A judge may also order that multiple claims be heard at the same time, or consolidated into one claim (Schab v Active Bailiff Service Ltd.,  BCJ No. 2936). The distinction is important. Claims heard at the same time may each individually be awarded up to $35,000, while claims which are consolidated into one claim may only be awarded $35,000 combined.
Any agreement valid under contract law can result in a binding settlement. Agreements entered into by lawyers with their client's knowledge and consent are binding but can be set aside in some circumstances (Harvey v British Columbia Corps of Commissionaires, 2002 BCPC 69).
If all claims are not settled, the parties should acquire a record of the settlement conference, which may outline all of the issues in the case, all admissions, the number of witnesses, the anticipated length of the trial, and anything that must be disclosed.
NOTE: If the settlement pertains to an action against a lawyer for which a complaint has been filed with the Law Society, a party cannot use complaint withdrawal as a bargaining technique; it is improper during settlement negotiations to offer to withdraw a complaint against a lawyer as a part of the settlement (Gord Hill Log Homes Ltd. v Cancedar Log Homes, 2006 BCPC 480).
Trial by ambush is not permitted. Each party is entitled to know the evidence for and against its position. If the parties cannot reach a settlement, the focus will turn to trial preparation. The judge at a settlement conference has the power to order the production of documents and evidence. Each party should attend the settlement conference with a list of documents and evidence that is believed to be in the possession of the other party.
A judge will order the parties to exchange copies of all documents or allow for their inspection before trial. The disclosure must be timely (Golden Capital Securities Ltd. v Holmes, 2002 BCSC 516). These documents should be compiled in a tabbed binder for easy reference at trial.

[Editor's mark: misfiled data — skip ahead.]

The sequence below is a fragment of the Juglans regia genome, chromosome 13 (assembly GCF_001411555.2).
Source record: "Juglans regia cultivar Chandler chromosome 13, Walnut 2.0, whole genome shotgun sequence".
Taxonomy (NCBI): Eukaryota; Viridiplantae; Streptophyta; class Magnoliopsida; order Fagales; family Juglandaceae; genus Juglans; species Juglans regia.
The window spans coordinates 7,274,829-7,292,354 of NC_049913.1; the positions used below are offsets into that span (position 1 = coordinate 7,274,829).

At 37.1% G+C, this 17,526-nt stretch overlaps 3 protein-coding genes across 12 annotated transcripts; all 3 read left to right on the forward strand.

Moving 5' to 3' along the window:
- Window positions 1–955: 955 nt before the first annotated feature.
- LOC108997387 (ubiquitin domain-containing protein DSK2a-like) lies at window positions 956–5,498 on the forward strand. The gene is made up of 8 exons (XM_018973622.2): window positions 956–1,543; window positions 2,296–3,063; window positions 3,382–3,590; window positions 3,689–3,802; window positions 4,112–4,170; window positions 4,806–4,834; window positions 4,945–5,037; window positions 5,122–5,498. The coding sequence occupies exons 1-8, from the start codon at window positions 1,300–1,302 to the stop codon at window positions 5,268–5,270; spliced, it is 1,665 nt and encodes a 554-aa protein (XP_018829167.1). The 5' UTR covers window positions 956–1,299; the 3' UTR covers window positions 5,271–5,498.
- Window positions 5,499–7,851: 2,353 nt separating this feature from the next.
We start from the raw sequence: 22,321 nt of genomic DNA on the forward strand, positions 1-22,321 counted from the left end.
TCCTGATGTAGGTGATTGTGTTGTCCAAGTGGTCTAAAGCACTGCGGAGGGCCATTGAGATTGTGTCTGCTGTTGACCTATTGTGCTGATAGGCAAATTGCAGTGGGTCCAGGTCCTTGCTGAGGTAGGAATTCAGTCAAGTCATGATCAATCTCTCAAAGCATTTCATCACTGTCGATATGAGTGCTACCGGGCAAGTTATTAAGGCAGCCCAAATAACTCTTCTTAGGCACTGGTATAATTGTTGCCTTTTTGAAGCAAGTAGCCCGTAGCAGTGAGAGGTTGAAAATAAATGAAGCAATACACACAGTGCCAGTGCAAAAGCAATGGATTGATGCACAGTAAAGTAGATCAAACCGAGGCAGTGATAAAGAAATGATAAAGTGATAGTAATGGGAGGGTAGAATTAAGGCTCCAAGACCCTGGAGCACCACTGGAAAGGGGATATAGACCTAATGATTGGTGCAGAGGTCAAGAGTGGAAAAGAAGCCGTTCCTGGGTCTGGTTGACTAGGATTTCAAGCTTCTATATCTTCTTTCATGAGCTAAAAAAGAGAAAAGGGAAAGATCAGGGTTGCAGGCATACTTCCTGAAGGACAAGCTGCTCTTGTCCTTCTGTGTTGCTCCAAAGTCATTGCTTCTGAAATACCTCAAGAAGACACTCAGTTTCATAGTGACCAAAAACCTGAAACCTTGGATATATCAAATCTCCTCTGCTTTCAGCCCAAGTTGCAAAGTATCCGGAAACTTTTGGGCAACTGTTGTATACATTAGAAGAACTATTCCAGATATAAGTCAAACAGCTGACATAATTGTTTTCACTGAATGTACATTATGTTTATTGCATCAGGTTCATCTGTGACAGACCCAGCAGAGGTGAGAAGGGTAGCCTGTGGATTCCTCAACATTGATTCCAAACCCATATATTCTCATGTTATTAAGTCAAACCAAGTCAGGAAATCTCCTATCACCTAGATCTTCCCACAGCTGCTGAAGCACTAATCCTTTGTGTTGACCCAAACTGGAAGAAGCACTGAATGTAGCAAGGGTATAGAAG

Each party must be prepared to disclose the name of each witness that that party intends to call, indicate what evidence each witness will give, and provide a time estimate. If expert evidence will be used, it is helpful if a written report (or at least a draft copy) is available for the settlement conference. If an expert report is not available, parties will be ordered to exchange those reports prior to trial. There is a minimum deadline of 30 days before trial (SCR, Rules 10(3) and (4)); however, the judge at the settlement conference can be asked to change the time limits.
If a party does not comply with a disclosure order, a judge may adjourn the trial, the settlement conference, or both, order that party to pay expenses, order the trial to proceed without allowing that evidence to be used, or dismiss the action.
NOTE: For case law relating to the disclosure of medical documents and ethical obligations of physicians to their patients see Halliday v McCulloch,  BCJ No 223 (BCCA), Hope v Brown,  BCJ No. 2586, Davies v Milne, 1999 CanLII 6654 (BCSC), and Cunningham v Slubowski, 2003 BCSC 1854.
NOTE: For case law on obtaining disclosure from the Crown (e.g., from a related criminal case) in a civil case see Huang (litigation guardian of) v Sadler,  BCJ No. 758 (BCSC) and Wong v Antunes, 2008 BCSC 1739.
NOTE: For case law pertaining to the admissibility of evidence obtained through electronic surveillance (e.g., recording telephone conversations and videotaping) and whether it will be considered a violation of the Privacy Act, RSBC 1996, c 373, see Watts v Klaemt, 2007 BCSC 662, and Cam v Hood, 2006 BCSC 842. For case law on obtaining evidence from third parties see Lewis v Frye, 2007 BCSC 89.
A judge may also order the exchange of all case law prior to the trial date.
Parties should consider writing to the other side after the settlement conference to confirm the deadline, the documents required, and remedies that will be pursued if there is no disclosure. When sending documents, it is important to include a list or outline of what material is enclosed.
E. Enforcing a Settlement Agreement
If an agreement is reached at a settlement conference includes payment, and if a party does not comply, the agreement can be canceled (SCR, Rule 7(20)). After filing an affidavit describing the on-compliance, the person entitled to payment may file a payment order for either the amount agreed to by the parties as the default amount and noted on the record as the default amount endorsed by the judge at the settlement conference or the full amount of the original claim if there was no default amount endorsed by the judge.